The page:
Shelves: From Built-Ins to Floating: An Inspirational Guide

Shelves are a great way to store items and also display items you have collected over the years. Enjoy our collection of shelving types and inspiration.

1. Fixed Bracket Type Shelving Systems

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Fixed bracket type shelves are made of individual brackets that can be used as stand-alone shelving systems or in combination with additional brackets to form a multi-unit shelving system. Fixed brackets are available in metal and wood, and are attached, or hinged, directly to a wall or a case. They are supported by plastic or metal shelf pins that range in size and thicknesses. Wood brackets are available in a wide range of decorative styles and are extensively used in home interiors. Bracket shelving systems are also called suspension shelving.

2. Built-in Shelving Systems

Built-in shelving systems are among the simplest of all shelving units. These are structures that are fitted within nooks and spaces of a home. The simplest type of built-in shelving system is a single plank of wood fixed horizontally over an opening in a wall. Built-in shelving systems can be installed virtually anywhere in a home: above or below wall cabinets, above foundation walls and even beside a fireplace. They can be assembled and fitted on-site or constructed off-site, typically in a workshop, and installed once completed. Built-in shelving systems are an effective and flexible way to maximize unused and awkward spots.

3. Floating Shelving Systems

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Floating shelving systems are a phenomenal way to visibly display items. Unlike fixed bracket units, which are attached by visible pins and nails, floating shelving systems appear to “float” over walls, seemingly unattached to hinges or screws. Floating shelves are supported by internal brackets. They are available in a wide range of colors, designs, sizes and shapes and make fine interior decorating accessories.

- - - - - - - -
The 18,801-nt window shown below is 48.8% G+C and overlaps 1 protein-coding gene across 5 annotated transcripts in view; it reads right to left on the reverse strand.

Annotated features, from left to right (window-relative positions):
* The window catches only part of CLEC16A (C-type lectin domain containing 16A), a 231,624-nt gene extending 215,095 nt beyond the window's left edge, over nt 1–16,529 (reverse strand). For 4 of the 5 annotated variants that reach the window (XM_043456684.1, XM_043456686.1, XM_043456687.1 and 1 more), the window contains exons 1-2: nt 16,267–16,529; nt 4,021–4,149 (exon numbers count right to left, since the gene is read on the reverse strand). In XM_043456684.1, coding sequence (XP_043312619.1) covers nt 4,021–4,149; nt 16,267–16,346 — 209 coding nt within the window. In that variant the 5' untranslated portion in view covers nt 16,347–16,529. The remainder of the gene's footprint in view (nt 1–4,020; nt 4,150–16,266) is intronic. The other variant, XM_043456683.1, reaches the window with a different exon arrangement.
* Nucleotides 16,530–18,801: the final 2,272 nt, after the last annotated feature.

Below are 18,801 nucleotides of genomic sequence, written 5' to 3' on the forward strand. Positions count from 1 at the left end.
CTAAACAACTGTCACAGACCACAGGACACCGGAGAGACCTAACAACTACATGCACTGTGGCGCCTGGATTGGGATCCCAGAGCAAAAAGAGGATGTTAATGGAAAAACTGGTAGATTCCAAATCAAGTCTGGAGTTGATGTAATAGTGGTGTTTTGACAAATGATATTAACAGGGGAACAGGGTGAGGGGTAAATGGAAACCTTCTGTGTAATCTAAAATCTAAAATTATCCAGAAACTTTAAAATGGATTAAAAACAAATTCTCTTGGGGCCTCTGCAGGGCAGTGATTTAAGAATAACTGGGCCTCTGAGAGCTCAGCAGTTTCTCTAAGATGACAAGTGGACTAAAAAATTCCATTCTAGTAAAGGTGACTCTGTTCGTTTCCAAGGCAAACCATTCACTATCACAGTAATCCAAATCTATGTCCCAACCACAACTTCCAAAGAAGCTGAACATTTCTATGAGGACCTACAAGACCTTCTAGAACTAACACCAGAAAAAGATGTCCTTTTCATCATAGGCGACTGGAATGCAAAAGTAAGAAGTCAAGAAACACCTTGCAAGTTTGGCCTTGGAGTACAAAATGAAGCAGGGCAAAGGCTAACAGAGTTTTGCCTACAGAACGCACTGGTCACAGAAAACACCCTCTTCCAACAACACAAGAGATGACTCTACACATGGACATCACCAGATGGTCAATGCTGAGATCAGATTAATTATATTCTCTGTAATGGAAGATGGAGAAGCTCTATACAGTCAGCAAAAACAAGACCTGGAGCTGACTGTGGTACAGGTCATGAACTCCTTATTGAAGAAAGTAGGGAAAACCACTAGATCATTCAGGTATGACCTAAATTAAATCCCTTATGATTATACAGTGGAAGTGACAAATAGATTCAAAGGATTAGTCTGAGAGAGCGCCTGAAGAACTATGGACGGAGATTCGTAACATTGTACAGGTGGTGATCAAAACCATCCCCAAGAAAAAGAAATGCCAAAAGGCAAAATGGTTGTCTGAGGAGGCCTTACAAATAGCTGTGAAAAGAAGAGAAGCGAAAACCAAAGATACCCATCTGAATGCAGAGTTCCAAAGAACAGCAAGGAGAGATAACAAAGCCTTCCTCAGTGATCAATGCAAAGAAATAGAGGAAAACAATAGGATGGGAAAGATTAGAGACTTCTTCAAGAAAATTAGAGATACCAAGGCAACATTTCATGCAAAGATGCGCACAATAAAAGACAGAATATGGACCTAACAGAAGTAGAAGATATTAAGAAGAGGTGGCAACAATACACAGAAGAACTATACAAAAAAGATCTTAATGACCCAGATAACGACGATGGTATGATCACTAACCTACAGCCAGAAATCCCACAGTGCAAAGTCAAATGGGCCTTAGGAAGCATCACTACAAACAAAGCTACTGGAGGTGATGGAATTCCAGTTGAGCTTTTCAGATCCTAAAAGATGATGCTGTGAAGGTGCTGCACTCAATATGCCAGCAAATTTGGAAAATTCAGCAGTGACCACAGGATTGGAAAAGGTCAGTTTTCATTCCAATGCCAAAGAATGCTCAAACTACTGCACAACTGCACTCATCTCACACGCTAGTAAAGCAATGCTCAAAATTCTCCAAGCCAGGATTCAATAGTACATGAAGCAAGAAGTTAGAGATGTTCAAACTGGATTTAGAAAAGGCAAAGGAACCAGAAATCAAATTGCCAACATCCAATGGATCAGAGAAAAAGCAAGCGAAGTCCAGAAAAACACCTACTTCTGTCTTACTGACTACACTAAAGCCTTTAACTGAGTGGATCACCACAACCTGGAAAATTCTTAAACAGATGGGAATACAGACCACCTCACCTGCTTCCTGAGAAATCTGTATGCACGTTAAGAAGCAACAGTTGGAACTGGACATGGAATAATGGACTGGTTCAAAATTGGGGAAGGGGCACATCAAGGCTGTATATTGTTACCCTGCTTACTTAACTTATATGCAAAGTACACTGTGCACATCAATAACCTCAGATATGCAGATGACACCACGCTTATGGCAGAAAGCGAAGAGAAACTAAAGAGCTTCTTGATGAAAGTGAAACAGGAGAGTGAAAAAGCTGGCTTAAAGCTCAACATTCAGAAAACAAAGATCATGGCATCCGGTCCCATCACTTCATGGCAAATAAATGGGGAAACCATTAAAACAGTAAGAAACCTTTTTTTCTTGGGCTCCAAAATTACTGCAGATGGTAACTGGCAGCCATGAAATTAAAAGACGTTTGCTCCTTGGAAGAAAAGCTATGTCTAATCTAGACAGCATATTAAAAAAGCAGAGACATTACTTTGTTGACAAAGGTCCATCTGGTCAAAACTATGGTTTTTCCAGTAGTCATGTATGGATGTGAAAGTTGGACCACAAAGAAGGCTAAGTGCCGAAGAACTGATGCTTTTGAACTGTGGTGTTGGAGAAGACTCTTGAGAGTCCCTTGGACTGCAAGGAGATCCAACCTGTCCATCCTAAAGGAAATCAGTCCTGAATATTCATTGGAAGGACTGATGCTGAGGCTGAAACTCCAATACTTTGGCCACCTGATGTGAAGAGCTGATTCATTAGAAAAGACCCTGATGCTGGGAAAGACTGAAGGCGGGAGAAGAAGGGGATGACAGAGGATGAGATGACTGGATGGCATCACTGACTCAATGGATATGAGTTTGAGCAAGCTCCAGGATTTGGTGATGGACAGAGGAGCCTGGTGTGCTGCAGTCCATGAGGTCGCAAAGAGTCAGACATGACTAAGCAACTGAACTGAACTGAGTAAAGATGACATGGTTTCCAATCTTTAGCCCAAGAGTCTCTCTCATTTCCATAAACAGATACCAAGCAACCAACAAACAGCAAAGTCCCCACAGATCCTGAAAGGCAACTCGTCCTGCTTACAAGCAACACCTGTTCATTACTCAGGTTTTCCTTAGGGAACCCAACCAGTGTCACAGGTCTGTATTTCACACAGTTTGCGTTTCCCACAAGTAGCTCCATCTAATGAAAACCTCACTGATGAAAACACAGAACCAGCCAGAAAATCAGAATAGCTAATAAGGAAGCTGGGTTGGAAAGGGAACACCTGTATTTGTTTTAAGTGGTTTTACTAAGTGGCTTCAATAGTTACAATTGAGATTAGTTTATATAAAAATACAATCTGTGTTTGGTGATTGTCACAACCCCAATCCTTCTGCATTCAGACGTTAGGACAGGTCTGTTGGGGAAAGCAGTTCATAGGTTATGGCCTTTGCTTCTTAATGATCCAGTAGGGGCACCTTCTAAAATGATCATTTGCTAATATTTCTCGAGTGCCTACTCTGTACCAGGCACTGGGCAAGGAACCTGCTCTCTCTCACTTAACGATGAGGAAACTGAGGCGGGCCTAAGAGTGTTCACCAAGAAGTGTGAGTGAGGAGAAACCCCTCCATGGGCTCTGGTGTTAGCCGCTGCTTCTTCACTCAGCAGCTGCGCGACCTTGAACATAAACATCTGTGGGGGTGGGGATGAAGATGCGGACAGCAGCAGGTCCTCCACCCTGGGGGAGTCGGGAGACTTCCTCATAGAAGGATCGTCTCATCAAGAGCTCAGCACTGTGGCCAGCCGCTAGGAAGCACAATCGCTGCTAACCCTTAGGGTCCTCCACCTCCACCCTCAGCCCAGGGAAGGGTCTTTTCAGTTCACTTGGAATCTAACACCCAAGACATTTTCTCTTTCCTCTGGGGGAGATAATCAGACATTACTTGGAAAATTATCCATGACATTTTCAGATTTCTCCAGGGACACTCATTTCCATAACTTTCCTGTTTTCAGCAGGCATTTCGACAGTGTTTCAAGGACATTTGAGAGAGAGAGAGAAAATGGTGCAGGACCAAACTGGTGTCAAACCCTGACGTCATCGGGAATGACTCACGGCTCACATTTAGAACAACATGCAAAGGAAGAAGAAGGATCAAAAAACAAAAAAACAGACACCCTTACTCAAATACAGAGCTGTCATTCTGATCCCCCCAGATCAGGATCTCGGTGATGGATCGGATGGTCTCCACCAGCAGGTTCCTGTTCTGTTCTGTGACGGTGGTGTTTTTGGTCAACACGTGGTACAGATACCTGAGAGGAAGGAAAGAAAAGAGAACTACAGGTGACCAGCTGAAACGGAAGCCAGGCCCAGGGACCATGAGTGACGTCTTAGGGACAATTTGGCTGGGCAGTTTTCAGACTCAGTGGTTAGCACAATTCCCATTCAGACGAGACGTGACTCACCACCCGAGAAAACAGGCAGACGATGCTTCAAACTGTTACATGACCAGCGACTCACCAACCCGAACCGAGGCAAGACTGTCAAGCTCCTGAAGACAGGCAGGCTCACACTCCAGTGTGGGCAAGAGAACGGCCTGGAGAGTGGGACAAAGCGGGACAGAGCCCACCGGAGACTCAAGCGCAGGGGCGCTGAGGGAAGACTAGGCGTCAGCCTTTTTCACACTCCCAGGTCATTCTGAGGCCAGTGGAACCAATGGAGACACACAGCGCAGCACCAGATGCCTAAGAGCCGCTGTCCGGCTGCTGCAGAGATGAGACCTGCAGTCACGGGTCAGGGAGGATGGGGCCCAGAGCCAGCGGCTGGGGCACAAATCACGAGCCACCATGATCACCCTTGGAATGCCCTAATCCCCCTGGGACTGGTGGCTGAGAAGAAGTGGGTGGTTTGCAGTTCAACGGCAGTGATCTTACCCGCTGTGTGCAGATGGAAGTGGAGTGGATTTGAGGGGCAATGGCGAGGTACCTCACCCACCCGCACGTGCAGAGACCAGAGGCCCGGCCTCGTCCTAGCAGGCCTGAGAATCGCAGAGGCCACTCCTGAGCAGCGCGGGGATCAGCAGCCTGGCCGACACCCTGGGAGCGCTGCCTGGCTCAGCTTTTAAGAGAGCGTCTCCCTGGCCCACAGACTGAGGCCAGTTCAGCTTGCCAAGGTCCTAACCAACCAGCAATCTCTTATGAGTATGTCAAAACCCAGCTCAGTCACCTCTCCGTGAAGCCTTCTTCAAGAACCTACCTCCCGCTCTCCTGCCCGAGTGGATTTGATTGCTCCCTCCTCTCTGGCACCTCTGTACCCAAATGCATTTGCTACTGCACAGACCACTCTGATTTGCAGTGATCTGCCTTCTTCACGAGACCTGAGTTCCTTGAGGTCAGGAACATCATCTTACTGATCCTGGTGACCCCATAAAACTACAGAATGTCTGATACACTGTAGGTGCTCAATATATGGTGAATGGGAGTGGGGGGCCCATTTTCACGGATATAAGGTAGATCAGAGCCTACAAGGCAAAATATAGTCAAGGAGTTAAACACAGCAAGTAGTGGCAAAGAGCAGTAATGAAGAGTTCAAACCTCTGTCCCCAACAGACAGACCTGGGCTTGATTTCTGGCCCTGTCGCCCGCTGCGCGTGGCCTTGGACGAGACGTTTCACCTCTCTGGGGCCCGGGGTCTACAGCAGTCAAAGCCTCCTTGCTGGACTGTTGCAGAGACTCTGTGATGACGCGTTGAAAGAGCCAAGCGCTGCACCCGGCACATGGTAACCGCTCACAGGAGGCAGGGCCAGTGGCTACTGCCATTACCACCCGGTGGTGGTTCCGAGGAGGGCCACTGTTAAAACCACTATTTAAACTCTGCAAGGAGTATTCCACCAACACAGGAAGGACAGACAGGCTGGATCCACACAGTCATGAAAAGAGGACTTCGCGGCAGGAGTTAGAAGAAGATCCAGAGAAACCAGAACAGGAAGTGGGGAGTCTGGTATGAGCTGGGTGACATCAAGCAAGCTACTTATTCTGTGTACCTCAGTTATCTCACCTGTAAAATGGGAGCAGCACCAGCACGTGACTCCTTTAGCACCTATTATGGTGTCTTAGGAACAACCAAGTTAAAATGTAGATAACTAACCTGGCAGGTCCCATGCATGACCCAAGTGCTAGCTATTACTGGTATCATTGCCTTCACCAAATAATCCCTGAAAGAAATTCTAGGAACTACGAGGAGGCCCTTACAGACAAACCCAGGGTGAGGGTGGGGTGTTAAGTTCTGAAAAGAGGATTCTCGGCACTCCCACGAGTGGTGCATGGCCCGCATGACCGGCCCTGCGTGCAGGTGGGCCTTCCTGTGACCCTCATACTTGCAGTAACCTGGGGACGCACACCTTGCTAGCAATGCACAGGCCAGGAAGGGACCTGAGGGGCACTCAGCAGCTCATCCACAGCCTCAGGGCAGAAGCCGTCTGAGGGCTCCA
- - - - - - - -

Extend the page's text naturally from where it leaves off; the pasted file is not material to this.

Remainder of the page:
4. Corner Shelving Systems

Corner shelving systems are a clever way to maximize storage without taking up too much space. They effectively utilize inaccessible and hard-to-access corners. Corner shelving systems are available in solid wood, engineered/laminated wood and plastic and can be customized to fit any location. Corner shelving systems can be floor-based or wall-hung and are a great solution for displaying and storing items.

5. Top Hung Storage Shelving Systems

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Top hung shelving systems are commonly used in classrooms, storerooms, stores, and in both residential and commercial kitchens. They incorporate metal sections that are mounted to walls/ceilings and from which shelves and droppers can be hung. 

6. Free Standing Shelving Systems

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Free standing shelving systems are ideal for both storage and display purposes. They are portable and can be shifted to virtually any area, provided there is enough space. Freestanding shelving systems are available in a range of sizes, colors, materials and designs.

Our Pick’s



Logan, our newest designer on board, has picked this lovely shelving system which is a great example of a fixed bracket shelf.  The simplistic profile of the shelf hardware lends itself to a crisp look that we love.  The use of natural elements such as wood, Travertine stone tile, and a neutral color palette all help to ease the edginess of the stark black hardware that would otherwise read as extremely modern.  “I find this to be a great example of how to marry modern and rustic styles…something that could easily be translated into the regional design aesthetic,” states Logan.

Another of our designers, Stevi, has elected this beautiful built-in system as her favorite. The built-ins are a very timeless type of system. They have, and especially these in particular, a very purposeful look to them, making them very integrated into the design of the whole room. The built-ins in this home made great use of an otherwise easily wasted space. They have a very traditional feel to them that has been modernized with the white color palette and the combination of  brighter colors in the books and surrounding furniture. Stevi elaborates on why she likes the space by saying: “This space is the personal home of my favorite designer and author of the blog Little Green Notebook.  I love that her work reads as energetic and traditional but not preppy!”